Looking at the colours of the flowers here has me dreaming of summer gardens and making plans for my own. Our soil here is rather too dry for hydrangeas to be happy. The plants we already have needed to be watered frequently while they were young and the pink lacecap can still wilt a bit on a really hot day. It may be possible to create a more suitable space for hydrangeas in one of the areas that we’re re-developing in the garden. Somewhere with a bit of shade, maybe. But there will need to be lots and lots of good compost added to the ground to help it retain moisture…that will not be a quick job!

While I work to improve the soil in the garden here, I may just have to wait before planting any more hydrangeas. Meanwhile I hope I’ll be able to enjoy more of them in the gardens I visit. It’s exciting to see plants that I’ve not seen before, such as the oakleaf hydrangea below. (These seem to be less common than the mopheads and lacecaps here in the UK.) And I hope I’ll be able to take some more photographs too. (That’s my kind of plant-hunting!)

White oakleaf hydrangea
The large, rough leaves are a great foil for the white flowers of this ‘oakleaf’ hydrangea.

18 thoughts on “Hydrangeas: Delicate and Colourful.

  1. Our garden too is rather dry for lots of Hydrangeas, but we do have H. petiolaris and H. aborescens ‘Annabel’ which are both beautiful. Like you, I really enjoy Hydrangeas in other people’s more suitable gardens.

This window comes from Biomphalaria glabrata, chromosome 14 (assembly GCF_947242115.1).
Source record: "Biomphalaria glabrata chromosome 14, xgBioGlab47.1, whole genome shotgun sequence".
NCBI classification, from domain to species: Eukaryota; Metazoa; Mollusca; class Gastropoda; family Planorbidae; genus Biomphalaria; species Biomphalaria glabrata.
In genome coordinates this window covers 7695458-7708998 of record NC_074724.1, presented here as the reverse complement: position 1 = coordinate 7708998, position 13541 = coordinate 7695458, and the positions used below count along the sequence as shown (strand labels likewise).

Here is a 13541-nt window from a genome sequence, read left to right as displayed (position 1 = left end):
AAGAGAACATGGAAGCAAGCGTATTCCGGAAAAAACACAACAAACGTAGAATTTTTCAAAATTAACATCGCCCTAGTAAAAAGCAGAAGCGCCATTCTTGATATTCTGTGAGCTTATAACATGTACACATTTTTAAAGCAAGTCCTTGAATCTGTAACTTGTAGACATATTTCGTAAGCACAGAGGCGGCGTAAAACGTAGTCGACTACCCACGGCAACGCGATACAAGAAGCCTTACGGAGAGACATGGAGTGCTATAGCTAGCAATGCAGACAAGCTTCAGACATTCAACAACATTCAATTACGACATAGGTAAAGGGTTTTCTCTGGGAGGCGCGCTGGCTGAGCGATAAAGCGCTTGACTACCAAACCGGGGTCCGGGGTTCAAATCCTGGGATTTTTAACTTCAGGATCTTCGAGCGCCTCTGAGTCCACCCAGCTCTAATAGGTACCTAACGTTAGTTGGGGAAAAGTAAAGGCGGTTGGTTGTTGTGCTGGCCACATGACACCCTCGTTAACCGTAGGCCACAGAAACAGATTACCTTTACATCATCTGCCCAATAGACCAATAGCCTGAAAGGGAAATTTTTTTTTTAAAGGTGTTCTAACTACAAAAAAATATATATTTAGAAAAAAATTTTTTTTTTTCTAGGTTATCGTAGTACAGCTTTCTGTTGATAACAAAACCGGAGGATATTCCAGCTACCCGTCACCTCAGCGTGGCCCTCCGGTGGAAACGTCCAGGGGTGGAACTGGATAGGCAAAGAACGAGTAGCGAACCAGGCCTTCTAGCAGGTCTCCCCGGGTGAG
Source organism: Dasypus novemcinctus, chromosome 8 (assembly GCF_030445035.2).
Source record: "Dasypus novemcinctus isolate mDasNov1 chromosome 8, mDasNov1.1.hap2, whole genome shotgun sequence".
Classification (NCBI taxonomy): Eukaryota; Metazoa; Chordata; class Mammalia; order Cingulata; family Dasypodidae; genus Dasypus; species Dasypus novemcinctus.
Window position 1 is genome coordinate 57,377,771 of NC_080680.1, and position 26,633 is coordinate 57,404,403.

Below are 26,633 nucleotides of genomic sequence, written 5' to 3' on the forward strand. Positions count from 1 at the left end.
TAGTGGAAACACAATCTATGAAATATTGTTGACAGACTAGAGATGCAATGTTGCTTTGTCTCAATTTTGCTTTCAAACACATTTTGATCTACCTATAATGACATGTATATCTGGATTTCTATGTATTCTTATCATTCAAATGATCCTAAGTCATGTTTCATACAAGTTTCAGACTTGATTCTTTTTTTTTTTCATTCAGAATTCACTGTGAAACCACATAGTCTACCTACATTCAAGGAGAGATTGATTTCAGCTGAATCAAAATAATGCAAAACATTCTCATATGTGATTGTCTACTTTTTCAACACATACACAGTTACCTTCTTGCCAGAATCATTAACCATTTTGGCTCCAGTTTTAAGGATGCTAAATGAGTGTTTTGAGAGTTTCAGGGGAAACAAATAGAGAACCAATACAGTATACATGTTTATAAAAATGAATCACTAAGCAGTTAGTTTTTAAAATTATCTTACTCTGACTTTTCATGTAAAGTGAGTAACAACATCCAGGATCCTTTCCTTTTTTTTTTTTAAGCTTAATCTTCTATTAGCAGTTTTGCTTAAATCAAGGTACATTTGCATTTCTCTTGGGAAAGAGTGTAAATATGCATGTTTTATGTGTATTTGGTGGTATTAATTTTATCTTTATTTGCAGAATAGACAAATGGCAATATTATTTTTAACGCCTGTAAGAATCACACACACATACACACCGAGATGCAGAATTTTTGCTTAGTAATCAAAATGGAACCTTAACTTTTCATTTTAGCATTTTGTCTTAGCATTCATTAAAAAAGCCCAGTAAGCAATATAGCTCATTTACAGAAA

Liked by 1 person

    1. I’m hopeful that I might be able to create a better site for hydrangeas, but it will take lots of work. It would be worth it because they can make such lovely photographs. (Seeing them in other people’s gardens is another great excuse for a spot of garden-visiting, hehe!)


  2. OOOO I love hydrangeas! The white oak leaf ones are very common here. My neighbor has given me some on several occasions but I haven’t had any luck with them. Once my dog pulled out a young one and went running around the yard with it : 0. She not any help with gardening!

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    1. Naughty dog, LOL! I hope you have better luck in future. πŸ™‚ The mopheads and lacecaps are the most common here and do well in the damper areas of the country. I’m wondering if I create a bit of bog garden would that suit one…worth a try…


  3. Hi Ann! Loved the post on Hydrangea – both the blue and pink seem to grew well in Virginia where I used to live. I find most of them turn out be rather huge though. You must have a good sized yard to grow all the things you show. Wish I did.

    Liked by 1 person

    1. Thanks Syd, I’m glad you liked it. Hydrangeas can grow pretty big over here too, but mine haven’t – probably too dry! I wish all the pictures on the blog were from my own garden. Many are (or are from our old garden in Scotland) but lots – like the lovely blue hydrangeas – were taken in gardens I’ve visited. One of my friends has a huge and beautiful garden – I’m looking forward to taking photos there this year! πŸ™‚

      Liked by 1 person

  4. A neighbour here has a whole row of blue and purple hydrangea like in your second picture, and another has a couple of bushes in her front garden, we must have acid soil (I just thought it was muddy and claggy)The flowers go an interesting sepia/off blue, faded antiquey shade when they are dying off.